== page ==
"They spent every day together-three meals a day at the dinner table-when you saw one you saw the other." These were the words spoken over and over again at Nathan's mothers funeral this past May. His parents had grown up together, raised kids and grown older on a family farm. They were together every single day. It was obvious that this was rare in this world we now live in. Most families live in homes where at least one of the adults work outside of the home, if not both. I heard those words and they sunk in and stayed with me for weeks. I knew what people were really saying, "how did they spend that much time together, day after day". I knew it, because we were trying to figure it out for ourselves here at home.
I think and write a lot about collaboration as it relates to community work and development, but lately I've been thinking a lot about collaboration in the home and particularly on a family farm. Through a lot of work on communication, expected roles, respect, boundaries and dream sharing Nathan and I have been able to overcome many obstacles that could have prevented us from using our gifts, talents and abilities to serve others. It's been a long hard road and there were times when I didn't know if we would see the other side. There are times when I realize there may never be another side, but rather a constant give and take as we figure out the next season.
Here's the gut wrenching, hard to say truth. There are days when collaboration, respect and communication has to be fought for...and it's not always pretty. It's true that what often fills your heart and mind with love for another can be the very same things that drive you crazy once you've been married for a while. The man I fell in love with was a good listener, honest and worked hard. On days when I was overwhelmed with changing diapers, making dinner and felt lonely those same characteristics felt like I was living with someone who didn't care about how I was spending my days. Nathan was drawn to my strong, bold and energetic spirit, but after coming in from working hard all day to a wife who seemed restless he didn't know how to respond...or if he even should.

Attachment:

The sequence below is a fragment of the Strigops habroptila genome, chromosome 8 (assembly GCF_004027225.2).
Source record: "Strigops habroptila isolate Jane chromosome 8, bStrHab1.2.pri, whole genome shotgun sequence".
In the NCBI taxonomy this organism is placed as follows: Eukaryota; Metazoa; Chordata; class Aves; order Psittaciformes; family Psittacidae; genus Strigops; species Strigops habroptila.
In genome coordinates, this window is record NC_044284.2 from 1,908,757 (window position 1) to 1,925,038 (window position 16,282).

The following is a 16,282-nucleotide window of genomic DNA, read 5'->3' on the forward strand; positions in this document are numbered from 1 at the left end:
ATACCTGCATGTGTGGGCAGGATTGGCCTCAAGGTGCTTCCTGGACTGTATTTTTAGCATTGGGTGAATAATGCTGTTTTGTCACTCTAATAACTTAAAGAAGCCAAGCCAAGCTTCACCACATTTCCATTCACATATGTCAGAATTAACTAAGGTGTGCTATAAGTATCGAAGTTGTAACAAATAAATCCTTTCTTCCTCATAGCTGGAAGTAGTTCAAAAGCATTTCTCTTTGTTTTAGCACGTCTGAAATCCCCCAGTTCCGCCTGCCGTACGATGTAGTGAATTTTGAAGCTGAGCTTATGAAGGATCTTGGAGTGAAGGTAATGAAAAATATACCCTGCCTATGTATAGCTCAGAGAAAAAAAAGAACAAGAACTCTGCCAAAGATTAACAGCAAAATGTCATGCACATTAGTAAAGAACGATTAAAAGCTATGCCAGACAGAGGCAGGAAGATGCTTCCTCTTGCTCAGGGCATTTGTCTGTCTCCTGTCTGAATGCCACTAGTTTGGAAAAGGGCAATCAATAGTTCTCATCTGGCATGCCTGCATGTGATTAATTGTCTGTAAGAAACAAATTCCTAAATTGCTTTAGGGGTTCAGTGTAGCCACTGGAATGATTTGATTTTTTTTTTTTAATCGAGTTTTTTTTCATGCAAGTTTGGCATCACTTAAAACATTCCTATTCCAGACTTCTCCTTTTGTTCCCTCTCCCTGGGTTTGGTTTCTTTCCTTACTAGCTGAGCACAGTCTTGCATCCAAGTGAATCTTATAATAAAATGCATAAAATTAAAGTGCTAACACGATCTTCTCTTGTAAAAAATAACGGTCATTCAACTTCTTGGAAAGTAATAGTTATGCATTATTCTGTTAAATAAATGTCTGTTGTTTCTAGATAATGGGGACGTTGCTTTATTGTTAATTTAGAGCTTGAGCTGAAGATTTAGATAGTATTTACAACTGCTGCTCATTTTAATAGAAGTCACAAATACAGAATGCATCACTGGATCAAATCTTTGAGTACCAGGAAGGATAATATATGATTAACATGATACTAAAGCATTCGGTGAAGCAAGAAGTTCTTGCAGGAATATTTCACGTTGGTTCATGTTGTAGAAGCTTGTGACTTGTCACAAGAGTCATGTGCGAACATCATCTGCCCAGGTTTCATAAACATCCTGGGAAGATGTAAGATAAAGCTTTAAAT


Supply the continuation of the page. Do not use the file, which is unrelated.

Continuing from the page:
After becoming a stay at home mom and getting some rest and re-focus in my life I started to look around me, think things through and recognize that I could contribute to society beyond my four walls. I felt like a wild horse some days-literally pacing the room and looking for an escape-Nathan was left wondering if he should try to break me or set me free. Being a mother was a blessing, but I knew that my life wasn't limited to the daily to do list I saw laid out before me-and that I wasn't designed to live in isolation. I knew that in order to be the best mother possible that I couldn't ignore my restlessness, but must use it as a reminder that women are designed to be helpful in their homes, but also contributors to society with endless possibilities.
I believe in asking my husband for protection and leadership just as I have learned that I deserve respect, admiration and support. My mind races and I multi-task which makes me a horrible decision maker. There is a sense of safety knowing that I can go to my husband for protection in a situation or leadership to make a good, sound decision. But in those days when I was pacing the floor it was because my mind was full of ways that I could help Nathan farm full time and help those in our community. Lists of fruits and vegetables we could be growing, ways to encourage more people to buy local, dreams of what our farm may one day become. He was resistant because he didn't know if I understood what I was asking for-the hard work that would become our days and nights. In many ways he was afraid to fully hear me because he wanted the same thing and knew that once he said yes there would be no turning back.